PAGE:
The 2016 Chevrolet Camaro is smaller, lighter, plusher, and more technologically advanced than its predecessor. At first blush, it’s a bit livelier to drive, too.
Mounted on a new rear-wheel-drive platform, the corporate Alpha setup that underpins the Cadillac ATS and CTS, the 6th-generation Camaro makes abundant use of pound-paring aluminum components in its body and suspension. All body panels are new even as the overall styling theme maintains a kinship to the 2010-15 5th-generation car. The roster of engines sports 3 new choices—including the first 4-cylinder found in a Camaro since 1986—and 8-speed automatic transmissions replace the 6-speed autoboxes used previously.
Though it might not be blatantly apparent by looking at it, the 2016 Camaro is shorter (by 2.3 inches), lower (1.1 inch), and narrower (.8 inch) than the car it replaces. Wheelbase shrinks to 110.7 inches from 112.3, and front and rear wheel tracks are narrowed slightly too.
The reason these changes might be hard to detect, especially without a 2015 model hard by, is that styling takes its cues from the 5th-generation Camaro. Though execution has been altered on every surface, there’s still a large trapezoidal lower grille opening and the same thin strip of upper grille just tall enough to accommodate a bowtie badge. On the sides, the line of the front fender makes the same downturn at the front of the car, and flat-faced fender flares still hover over the tires. The rear-quarter panels continue the crisply creased “haunches” of the outgoing model, and the slope of the roof is fairly familiar, too.
For ’16, slitlike headlights adopt a more menacing “snake eyes” appearance, especially on SS and RS-option cars, with their high-intensity-discharge projector-beam lamps and LED daytime running lights. Gone from the rear quarters are the vertical “gill” stampings that the 5th-gen car sported as an homage to the 1969 Camaro. The rear-quarter window has been reshaped—it’s now more quadrilateral than triangular—and the sheetmetal around it is subtly beveled instead of flush with the glass.
Was any thought given to doing a design that moved away from referencing past Camaros, particularly the 2010 generation? Only briefly at best, and not very seriously, according to styling personnel with whom Consumer Guide® spoke at the 2016 Camaro’s unveiling. They said owner feedback that expressed a lot of satisfaction with the generation-5 design made it clear the existing theme needed to be enhanced, not discarded. Chevy Division folk point to a 5-year run of sales leadership in the performance-car segment and a half-million U.S. sales of 5th-generation cars, so radical change—if it’s ever deemed necessary—will wait for another day.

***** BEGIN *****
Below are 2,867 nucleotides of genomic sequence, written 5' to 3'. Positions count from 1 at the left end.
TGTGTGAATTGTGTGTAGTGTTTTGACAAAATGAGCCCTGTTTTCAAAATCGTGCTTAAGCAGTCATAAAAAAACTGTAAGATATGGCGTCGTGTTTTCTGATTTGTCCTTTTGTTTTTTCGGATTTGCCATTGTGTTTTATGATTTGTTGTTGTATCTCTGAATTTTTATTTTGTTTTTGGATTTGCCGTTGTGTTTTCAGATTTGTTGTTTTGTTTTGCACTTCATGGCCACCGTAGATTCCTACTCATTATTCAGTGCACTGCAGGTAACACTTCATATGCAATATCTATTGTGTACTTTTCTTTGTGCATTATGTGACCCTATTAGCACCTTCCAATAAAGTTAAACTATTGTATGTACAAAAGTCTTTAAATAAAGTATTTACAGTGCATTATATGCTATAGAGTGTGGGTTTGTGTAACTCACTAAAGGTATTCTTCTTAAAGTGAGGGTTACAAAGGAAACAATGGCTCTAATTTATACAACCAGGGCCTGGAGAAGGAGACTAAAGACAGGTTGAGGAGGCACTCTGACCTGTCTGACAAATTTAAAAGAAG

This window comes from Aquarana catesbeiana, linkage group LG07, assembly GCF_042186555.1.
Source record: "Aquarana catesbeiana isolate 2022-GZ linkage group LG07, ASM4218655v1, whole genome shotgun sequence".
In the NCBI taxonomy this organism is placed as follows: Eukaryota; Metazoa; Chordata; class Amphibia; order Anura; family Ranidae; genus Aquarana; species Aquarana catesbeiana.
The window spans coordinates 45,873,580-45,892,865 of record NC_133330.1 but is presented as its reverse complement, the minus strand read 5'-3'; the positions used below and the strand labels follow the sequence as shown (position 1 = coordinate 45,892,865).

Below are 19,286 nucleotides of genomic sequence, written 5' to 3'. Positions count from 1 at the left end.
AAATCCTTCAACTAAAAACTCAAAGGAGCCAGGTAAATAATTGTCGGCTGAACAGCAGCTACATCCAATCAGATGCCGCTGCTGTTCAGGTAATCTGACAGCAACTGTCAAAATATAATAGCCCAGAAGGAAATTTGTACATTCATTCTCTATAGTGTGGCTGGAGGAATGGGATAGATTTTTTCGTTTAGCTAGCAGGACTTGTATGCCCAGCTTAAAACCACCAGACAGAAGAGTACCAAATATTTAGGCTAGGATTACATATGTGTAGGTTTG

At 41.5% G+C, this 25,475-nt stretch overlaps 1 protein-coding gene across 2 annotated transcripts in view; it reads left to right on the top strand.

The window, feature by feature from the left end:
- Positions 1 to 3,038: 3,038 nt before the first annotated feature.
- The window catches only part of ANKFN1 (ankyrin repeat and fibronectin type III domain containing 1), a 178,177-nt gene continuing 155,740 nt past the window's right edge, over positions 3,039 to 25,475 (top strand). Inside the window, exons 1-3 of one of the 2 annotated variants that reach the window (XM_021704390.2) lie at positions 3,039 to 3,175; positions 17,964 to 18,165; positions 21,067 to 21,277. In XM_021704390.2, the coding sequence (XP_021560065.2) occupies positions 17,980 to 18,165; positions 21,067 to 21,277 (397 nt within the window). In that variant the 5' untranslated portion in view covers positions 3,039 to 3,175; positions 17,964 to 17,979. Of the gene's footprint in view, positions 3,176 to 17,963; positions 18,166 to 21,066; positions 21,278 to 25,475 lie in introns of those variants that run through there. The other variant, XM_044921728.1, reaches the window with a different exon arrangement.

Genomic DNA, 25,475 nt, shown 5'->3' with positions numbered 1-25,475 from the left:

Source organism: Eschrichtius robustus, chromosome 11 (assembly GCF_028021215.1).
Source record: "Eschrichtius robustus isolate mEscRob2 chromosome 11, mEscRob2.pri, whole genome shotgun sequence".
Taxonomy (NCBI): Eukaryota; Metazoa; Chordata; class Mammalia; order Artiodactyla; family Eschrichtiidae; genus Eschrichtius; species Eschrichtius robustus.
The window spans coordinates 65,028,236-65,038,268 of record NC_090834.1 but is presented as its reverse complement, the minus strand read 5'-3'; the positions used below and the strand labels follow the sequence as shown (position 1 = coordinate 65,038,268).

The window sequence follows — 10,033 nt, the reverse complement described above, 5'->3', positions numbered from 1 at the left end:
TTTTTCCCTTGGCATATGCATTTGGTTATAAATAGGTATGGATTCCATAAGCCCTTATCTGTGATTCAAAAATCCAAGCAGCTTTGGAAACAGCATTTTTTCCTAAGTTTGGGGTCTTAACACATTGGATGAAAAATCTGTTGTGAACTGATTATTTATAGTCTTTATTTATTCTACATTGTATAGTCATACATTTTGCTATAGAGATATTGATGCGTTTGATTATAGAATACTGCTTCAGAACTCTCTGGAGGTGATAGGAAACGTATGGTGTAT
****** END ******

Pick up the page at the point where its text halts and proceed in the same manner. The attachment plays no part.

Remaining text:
Of course, leaving the Camaro’s overall packaging fairly intact means retaining some of its shortcomings. The edge of the all-new instrument panel is a little lower, which improves forward visibility somewhat, but the over-the-shoulder and straight-back views in the coupe (the only body style initially available) are still abysmal. Even long-limbed front-seat occupants will find enough leg room to get comfortable, and entry and exit under the low roof isn’t a head-banging chore. However, the Camaro is essentially a 2-passenger car; even when sub-6-footers (your author qualifies) slide their seats forward to get closer to the steering wheel and instruments, there’s still only stick-figure leg room in back. The back seat will better serve as additional cargo space (the undivided seat back folds down) for the smallish trunk that’s difficult to fill because liftover remains very high. Items basically have to be dropped into this “top-loader” cargo hatch.
The 2016 models shed 200 pounds or more, depending on the model, compared to the 5th-gen car. The hood is now made of aluminum, as are the instrument-panel frame and front suspension links. Steel suspension links in the rear are drilled out to reduce weight, too. Aside from holding out the promise of improved fuel economy, banishing bulk improves the driving experience. Reporters at the reveal event for the new car drove V6 examples of the 5th– and 6th-generation Camaros back-to-back. Lapping the street course laid out for the Detroit Belle Isle IndyCar race in product-development “mules” of the new model showed them to be a little more nimble than the ’15 Camaro, with easier turn-in and quicker recovery of their equilibrium coming out of corners. Chevy claims a 28-percent increase in structural rigidity for the 2016 Camaro, and says that its tests of the new SS are recording faster lap times than 5th-generation SSes with the track-oriented 1LE suspension option package.